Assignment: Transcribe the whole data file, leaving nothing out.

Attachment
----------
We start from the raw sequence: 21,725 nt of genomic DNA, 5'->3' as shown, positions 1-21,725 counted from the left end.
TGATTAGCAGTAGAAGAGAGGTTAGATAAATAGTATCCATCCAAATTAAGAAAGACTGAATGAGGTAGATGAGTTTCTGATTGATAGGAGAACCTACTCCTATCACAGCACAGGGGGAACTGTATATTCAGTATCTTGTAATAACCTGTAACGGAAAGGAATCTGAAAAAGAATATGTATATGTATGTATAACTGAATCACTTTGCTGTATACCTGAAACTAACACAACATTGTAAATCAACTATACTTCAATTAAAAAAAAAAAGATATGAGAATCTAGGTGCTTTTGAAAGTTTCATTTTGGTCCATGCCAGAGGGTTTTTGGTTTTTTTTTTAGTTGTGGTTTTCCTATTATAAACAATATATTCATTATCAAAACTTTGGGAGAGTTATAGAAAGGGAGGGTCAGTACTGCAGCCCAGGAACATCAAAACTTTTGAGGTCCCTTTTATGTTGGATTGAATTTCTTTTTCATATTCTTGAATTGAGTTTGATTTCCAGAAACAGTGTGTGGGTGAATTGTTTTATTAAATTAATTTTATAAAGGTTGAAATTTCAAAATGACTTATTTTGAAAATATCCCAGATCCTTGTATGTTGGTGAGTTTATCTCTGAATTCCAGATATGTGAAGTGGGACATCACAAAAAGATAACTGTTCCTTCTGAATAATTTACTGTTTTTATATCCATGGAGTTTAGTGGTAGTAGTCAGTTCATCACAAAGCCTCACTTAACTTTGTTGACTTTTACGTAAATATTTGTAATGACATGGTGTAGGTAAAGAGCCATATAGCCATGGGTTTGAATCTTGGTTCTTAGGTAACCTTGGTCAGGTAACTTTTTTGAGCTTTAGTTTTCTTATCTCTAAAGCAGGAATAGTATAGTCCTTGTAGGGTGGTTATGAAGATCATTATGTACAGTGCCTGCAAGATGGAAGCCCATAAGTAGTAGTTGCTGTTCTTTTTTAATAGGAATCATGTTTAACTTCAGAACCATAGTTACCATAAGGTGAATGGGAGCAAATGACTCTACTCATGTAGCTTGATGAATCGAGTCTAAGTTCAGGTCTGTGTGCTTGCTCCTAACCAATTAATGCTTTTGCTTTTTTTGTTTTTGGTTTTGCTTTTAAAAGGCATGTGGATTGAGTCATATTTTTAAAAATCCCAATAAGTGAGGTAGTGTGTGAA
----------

We start from the raw sequence: 21,725 nt of genomic DNA, 5'->3' as shown, positions 1-21,725 counted from the left end.
TGATTAGCAGTAGAAGAGAGGTTAGATAAATAGTATCCATCCAAATTAAGAAAGACTGAATGAGGTAGATGAGTTTCTGATTGATAGGAGAACCTACTCCTATCACAGCACAGGGGGAACTGTATATTCAGTATCTTGTAATAACCTGTAACGGAAAGGAATCTGAAAAAGAATATGTATATGTATGTATAACTGAATCACTTTGCTGTATACCTGAAACTAACACAACATTGTAAATCAACTATACTTCAATTAAAAAAAAAAAGATATGAGAATCTAGGTGCTTTTGAAAGTTTCATTTTGGTCCATGCCAGAGGGTTTTTGGTTTTTTTTTTAGTTGTGGTTTTCCTATTATAAACAATATATTCATTATCAAAACTTTGGGAGAGTTATAGAAAGGGAGGGTCAGTACTGCAGCCCAGGAACATCAAAACTTTTGAGGTCCCTTTTATGTTGGATTGAATTTCTTTTTCATATTCTTGAATTGAGTTTGATTTCCAGAAACAGTGTGTGGGTGAATTGTTTTATTAAATTAATTTTATAAAGGTTGAAATTTCAAAATGACTTATTTTGAAAATATCCCAGATCCTTGTATGTTGGTGAGTTTATCTCTGAATTCCAGATATGTGAAGTGGGACATCACAAAAAGATAACTGTTCCTTCTGAATAATTTACTGTTTTTATATCCATGGAGTTTAGTGGTAGTAGTCAGTTCATCACAAAGCCTCACTTAACTTTGTTGACTTTTACGTAAATATTTGTAATGACATGGTGTAGGTAAAGAGCCATATAGCCATGGGTTTGAATCTTGGTTCTTAGGTAACCTTGGTCAGGTAACTTTTTTGAGCTTTAGTTTTCTTATCTCTAAAGCAGGAATAGTATAGTCCTTGTAGGGTGGTTATGAAGATCATTATGTACAGTGCCTGCAAGATGGAAGCCCATAAGTAGTAGTTGCTGTTCTTTTTTAATAGGAATCATGTTTAACTTCAGAACCATAGTTACCATAAGGTGAATGGGAGCAAATGACTCTACTCATGTAGCTTGATGAATCGAGTCTAAGTTCAGGTCTGTGTGCTTGCTCCTAACCAATTAATGCTTTTGCTTTTTTTGTTTTTGGTTTTGCTTTTAAAAGGCATGTGGATTGAGTCATATTTTTAAAAATCCCAATAAGTGAGGTAGTGTGTGAA